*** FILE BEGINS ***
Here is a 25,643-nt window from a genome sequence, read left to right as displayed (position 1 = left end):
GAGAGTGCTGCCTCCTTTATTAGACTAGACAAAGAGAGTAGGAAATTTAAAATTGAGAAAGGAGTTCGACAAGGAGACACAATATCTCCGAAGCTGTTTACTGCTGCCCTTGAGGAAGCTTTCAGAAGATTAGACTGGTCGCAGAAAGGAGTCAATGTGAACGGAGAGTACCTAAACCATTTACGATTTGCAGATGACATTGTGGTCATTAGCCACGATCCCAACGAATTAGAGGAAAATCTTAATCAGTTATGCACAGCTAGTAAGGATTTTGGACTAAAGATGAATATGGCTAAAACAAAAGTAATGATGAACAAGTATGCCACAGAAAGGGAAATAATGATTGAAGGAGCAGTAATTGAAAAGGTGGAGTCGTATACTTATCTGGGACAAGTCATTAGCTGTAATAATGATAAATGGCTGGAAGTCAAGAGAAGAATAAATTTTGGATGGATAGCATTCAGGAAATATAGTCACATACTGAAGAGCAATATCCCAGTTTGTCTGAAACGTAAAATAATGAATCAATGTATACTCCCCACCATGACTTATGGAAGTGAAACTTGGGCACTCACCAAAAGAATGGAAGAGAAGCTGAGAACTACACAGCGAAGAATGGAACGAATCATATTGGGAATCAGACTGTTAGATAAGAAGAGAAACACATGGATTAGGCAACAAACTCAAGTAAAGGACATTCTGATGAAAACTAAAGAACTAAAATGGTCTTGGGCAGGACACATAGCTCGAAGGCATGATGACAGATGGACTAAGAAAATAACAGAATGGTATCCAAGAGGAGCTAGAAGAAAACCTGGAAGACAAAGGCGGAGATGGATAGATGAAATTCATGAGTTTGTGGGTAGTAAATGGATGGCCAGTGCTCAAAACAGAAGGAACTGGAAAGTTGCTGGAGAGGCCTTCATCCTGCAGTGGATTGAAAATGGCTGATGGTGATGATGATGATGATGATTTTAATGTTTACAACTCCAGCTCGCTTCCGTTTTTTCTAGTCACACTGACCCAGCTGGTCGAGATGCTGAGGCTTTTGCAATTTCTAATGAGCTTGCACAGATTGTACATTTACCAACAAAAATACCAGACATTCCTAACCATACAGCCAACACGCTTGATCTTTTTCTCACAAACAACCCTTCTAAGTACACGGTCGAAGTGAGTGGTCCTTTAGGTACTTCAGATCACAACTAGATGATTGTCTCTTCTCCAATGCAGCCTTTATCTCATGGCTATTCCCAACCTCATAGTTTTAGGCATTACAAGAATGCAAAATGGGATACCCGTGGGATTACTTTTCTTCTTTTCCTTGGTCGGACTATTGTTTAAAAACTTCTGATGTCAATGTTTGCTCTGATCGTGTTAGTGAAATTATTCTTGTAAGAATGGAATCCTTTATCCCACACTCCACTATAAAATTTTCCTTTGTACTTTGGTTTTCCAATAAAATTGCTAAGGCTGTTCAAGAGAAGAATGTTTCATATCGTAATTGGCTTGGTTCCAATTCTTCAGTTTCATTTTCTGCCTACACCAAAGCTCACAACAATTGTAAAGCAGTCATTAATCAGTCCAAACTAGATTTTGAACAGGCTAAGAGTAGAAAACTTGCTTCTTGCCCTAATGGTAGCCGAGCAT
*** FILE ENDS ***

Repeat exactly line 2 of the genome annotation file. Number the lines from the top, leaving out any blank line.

GAGAGTGCTGCCTCCTTTATTAGACTAGACAAAGAGAGTAGGAAATTTAAAATTGAGAAAGGAGTTCGACAAGGAGACACAATATCTCCGAAGCTGTTTACTGCTGCCCTTGAGGAAGCTTTCAGAAGATTAGACTGGTCGCAGAAAGGAGTCAATGTGAACGGAGAGTACCTAAACCATTTACGATTTGCAGATGACATTGTGGTCATTAGCCACGATCCCAACGAATTAGAGGAAAATCTTAATCAGTTATGCACAGCTAGTAAGGATTTTGGACTAAAGATGAATATGGCTAAAACAAAAGTAATGATGAACAAGTATGCCACAGAAAGGGAAATAATGATTGAAGGAGCAGTAATTGAAAAGGTGGAGTCGTATACTTATCTGGGACAAGTCATTAGCTGTAATAATGATAAATGGCTGGAAGTCAAGAGAAGAATAAATTTTGGATGGATAGCATTCAGGAAATATAGTCACATACTGAAGAGCAATATCCCAGTTTGTCTGAAACGTAAAATAATGAATCAATGTATACTCCCCACCATGACTTATGGAAGTGAAACTTGGGCACTCACCAAAAGAATGGAAGAGAAGCTGAGAACTACACAGCGAAGAATGGAACGAATCATATTGGGAATCAGACTGTTAGATAAGAAGAGAAACACATGGATTAGGCAACAAACTCAAGTAAAGGACATTCTGATGAAAACTAAAGAACTAAAATGGTCTTGGGCAGGACACATAGCTCGAAGGCATGATGACAGATGGACTAAGAAAATAACAGAATGGTATCCAAGAGGAGCTAGAAGAAAACCTGGAAGACAAAGGCGGAGATGGATAGATGAAATTCATGAGTTTGTGGGTAGTAAATGGATGGCCAGTGCTCAAAACAGAAGGAACTGGAAAGTTGCTGGAGAGGCCTTCATCCTGCAGTGGATTGAAAATGGCTGATGGTGATGATGATGATGATGATTTTAATGTTTACAACTCCAGCTCGCTTCCGTTTTTTCTAGTCACACTGACCCAGCTGGTCGAGATGCTGAGGCTTTTGCAATTTCTAATGAGCTTGCACAGATTGTACATTTACCAACAAAAATACCAGACATTCCTAACCATACAGCCAACACGCTTGATCTTTTTCTCACAAACAACCCTTCTAAGTACACGGTCGAAGTGAGTGGTCCTTTAGGTACTTCAGATCACAACTAGATGATTGTCTCTTCTCCAATGCAGCCTTTATCTCATGGCTATTCCCAACCTCATAGTTTTAGGCATTACAAGAATGCAAAATGGGATACCCGTGGGATTACTTTTCTTCTTTTCCTTGGTCGGACTATTGTTTAAAAACTTCTGATGTCAATGTTTGCTCTGATCGTGTTAGTGAAATTATTCTTGTAAGAATGGAATCCTTTATCCCACACTCCACTATAAAATTTTCCTTTGTACTTTGGTTTTCCAATAAAATTGCTAAGGCTGTTCAAGAGAAGAATGTTTCATATCGTAATTGGCTTGGTTCCAATTCTTCAGTTTCATTTTCTGCCTACACCAAAGCTCACAACAATTGTAAAGCAGTCATTAATCAGTCCAAACTAGATTTTGAACAGGCTAAGAGTAGAAAACTTGCTTCTTGCCCTAATGGTAGCCGAGCAT